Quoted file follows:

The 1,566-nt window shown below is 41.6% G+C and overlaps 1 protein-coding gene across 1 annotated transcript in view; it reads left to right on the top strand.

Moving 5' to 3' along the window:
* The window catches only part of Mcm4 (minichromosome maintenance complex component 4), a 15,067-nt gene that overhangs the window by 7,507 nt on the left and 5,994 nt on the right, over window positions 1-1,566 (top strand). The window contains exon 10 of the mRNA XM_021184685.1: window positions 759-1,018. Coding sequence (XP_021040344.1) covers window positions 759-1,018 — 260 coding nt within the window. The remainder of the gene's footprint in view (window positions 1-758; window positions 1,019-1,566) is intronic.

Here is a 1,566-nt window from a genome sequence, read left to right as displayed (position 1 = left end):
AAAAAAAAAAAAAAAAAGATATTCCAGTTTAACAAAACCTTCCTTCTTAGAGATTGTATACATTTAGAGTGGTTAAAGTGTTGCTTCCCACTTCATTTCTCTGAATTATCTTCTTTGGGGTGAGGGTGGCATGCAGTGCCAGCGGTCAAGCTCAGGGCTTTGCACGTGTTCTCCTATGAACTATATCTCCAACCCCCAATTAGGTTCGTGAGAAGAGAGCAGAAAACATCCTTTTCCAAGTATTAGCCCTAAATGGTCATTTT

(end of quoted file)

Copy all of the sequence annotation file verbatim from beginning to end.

The 1,566-nt window shown below is 41.6% G+C and overlaps 1 protein-coding gene across 1 annotated transcript in view; it reads left to right on the top strand.

Moving 5' to 3' along the window:
* The window catches only part of Mcm4 (minichromosome maintenance complex component 4), a 15,067-nt gene that overhangs the window by 7,507 nt on the left and 5,994 nt on the right, over window positions 1-1,566 (top strand). The window contains exon 10 of the mRNA XM_021184685.1: window positions 759-1,018. Coding sequence (XP_021040344.1) covers window positions 759-1,018 — 260 coding nt within the window. The remainder of the gene's footprint in view (window positions 1-758; window positions 1,019-1,566) is intronic.

Here is a 1,566-nt window from a genome sequence, read left to right as displayed (position 1 = left end):
AAAAAAAAAAAAAAAAAGATATTCCAGTTTAACAAAACCTTCCTTCTTAGAGATTGTATACATTTAGAGTGGTTAAAGTGTTGCTTCCCACTTCATTTCTCTGAATTATCTTCTTTGGGGTGAGGGTGGCATGCAGTGCCAGCGGTCAAGCTCAGGGCTTTGCACGTGTTCTCCTATGAACTATATCTCCAACCCCCAATTAGGTTCGTGAGAAGAGAGCAGAAAACATCCTTTTCCAAGTATTAGCCCTAAATGGTCATTTT